Frequent blood donation does not have any long-term health risks especially of cancer.
There are several unproven theories by which frequent blood donation could affect health. For one, drawing blood causes the body to increase production of blood cells in the bone marrow. This accelerated cell division, or "mitotic stress," could theoretically increase the likelihood of cancer of the bone marrow. Giving blood has also been shown to result in immune system changes, and some have suggested these immunologic effects could be associated with cancer.
To better understand how repeated blood donations affect health, Swedish and Danish researchers evaluated the records of 1,110,212 individuals who donated blood at least once between 1968 and 2002. No relationship was found between how frequently a person gave blood and their risk of cancer. However, among male donors, the risk of liver, lung, colon, stomach and throat cancer declined as the frequency of donations increased, which suggests that iron depletion may reduce cancer risk. It was also found that there was an increased risk of non-Hodgkin’s lymphoma among frequent plasma donors, but this was only seen among people who donated plasma before 1986, but this finding needs careful interpretation.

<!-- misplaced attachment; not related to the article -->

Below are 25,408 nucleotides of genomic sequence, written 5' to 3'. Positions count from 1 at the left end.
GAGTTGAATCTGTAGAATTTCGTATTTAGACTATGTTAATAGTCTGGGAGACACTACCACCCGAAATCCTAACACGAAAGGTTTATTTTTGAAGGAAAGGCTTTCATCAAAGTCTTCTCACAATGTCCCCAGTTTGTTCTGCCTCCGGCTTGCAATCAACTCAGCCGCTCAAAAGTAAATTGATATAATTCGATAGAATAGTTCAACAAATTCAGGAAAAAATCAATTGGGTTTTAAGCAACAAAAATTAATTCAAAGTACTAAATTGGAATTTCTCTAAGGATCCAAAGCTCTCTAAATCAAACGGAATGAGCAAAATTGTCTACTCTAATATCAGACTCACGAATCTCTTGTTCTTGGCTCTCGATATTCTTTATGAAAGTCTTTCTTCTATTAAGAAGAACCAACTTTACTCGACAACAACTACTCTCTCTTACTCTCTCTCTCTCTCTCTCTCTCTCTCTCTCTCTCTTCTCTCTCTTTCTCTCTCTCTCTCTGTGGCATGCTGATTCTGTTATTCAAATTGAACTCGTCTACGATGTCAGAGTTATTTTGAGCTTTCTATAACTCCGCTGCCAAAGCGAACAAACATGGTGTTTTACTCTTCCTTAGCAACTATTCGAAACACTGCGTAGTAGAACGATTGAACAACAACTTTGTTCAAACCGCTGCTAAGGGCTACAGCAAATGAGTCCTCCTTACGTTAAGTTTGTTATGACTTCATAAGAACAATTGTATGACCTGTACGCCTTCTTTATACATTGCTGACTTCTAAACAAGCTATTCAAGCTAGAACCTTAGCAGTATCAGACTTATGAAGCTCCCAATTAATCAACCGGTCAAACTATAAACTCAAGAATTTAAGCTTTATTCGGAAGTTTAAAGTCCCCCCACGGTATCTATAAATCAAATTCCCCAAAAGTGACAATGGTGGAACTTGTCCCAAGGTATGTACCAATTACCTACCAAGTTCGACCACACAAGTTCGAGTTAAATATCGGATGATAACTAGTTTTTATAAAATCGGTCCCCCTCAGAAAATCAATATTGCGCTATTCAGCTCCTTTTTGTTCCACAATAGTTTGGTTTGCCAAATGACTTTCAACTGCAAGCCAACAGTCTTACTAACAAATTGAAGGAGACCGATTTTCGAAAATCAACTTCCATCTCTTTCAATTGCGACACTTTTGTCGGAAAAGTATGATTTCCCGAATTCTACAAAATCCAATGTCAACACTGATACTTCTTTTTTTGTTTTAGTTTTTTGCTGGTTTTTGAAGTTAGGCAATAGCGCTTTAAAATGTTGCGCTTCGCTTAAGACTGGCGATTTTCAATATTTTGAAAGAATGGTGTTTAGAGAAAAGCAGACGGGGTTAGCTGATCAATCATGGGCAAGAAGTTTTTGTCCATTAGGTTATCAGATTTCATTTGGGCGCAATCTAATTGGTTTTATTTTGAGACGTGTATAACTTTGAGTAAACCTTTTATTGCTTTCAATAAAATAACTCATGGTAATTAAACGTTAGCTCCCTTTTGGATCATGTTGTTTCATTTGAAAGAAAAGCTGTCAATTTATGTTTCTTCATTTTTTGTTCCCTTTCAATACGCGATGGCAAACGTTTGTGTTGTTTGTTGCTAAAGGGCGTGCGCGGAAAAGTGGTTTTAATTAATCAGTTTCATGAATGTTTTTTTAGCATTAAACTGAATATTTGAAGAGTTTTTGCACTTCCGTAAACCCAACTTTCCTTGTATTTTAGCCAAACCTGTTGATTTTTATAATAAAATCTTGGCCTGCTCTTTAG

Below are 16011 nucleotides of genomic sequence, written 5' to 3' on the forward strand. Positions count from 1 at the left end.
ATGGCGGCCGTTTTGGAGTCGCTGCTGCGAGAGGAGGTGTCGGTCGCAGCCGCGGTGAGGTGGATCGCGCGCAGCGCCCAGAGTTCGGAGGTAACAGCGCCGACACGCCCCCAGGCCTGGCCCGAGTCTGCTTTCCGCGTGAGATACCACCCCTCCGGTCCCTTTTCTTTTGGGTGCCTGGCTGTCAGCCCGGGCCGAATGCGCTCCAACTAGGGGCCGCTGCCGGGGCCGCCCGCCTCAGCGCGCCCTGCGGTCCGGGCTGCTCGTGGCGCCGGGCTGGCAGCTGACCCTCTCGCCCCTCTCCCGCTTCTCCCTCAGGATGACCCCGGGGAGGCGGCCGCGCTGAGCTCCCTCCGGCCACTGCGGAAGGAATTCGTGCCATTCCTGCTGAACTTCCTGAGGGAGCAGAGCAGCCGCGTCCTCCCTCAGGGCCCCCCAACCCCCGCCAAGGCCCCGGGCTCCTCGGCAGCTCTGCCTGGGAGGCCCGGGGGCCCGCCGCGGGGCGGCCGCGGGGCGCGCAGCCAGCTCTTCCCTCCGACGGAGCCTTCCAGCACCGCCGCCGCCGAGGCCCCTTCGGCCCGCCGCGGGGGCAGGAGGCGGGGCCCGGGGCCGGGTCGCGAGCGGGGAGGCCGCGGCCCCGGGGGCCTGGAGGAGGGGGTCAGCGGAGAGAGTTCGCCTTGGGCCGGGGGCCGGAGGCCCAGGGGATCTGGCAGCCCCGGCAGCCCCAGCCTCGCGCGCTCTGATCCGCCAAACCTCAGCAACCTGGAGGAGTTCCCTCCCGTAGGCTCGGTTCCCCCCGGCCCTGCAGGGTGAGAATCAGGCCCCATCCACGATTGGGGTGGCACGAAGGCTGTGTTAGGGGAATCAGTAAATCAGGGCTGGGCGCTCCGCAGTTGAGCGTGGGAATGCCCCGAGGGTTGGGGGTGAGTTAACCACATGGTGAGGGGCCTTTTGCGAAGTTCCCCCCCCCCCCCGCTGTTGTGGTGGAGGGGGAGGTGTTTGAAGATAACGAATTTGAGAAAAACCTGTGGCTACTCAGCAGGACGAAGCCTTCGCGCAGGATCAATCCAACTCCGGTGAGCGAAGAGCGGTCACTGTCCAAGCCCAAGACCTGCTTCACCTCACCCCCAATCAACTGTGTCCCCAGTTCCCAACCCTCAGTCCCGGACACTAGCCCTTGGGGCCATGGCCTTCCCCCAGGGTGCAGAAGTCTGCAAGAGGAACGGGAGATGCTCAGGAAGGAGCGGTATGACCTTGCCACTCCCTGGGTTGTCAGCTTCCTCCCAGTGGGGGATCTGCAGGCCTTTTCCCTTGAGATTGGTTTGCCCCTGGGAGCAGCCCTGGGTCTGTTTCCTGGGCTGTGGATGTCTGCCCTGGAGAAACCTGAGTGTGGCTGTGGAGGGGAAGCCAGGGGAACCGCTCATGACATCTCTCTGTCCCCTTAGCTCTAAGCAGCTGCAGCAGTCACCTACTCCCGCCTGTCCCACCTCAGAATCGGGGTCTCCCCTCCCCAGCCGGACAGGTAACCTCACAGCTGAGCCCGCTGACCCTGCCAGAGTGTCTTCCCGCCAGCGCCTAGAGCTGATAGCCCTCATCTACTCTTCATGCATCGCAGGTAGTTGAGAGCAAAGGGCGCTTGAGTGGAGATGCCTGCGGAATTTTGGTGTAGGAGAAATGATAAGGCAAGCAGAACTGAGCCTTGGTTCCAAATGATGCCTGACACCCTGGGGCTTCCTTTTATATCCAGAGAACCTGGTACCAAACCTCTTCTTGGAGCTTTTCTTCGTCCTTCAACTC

The findings suggest that there is no risk of cancer associated with frequent blood donation. On the positive side, excess iron stores have been linked to heart disease and certain types of cancer, so people who have their blood drawn regularly may be lowering their risk of cancer.
Journal of the National Cancer Institute,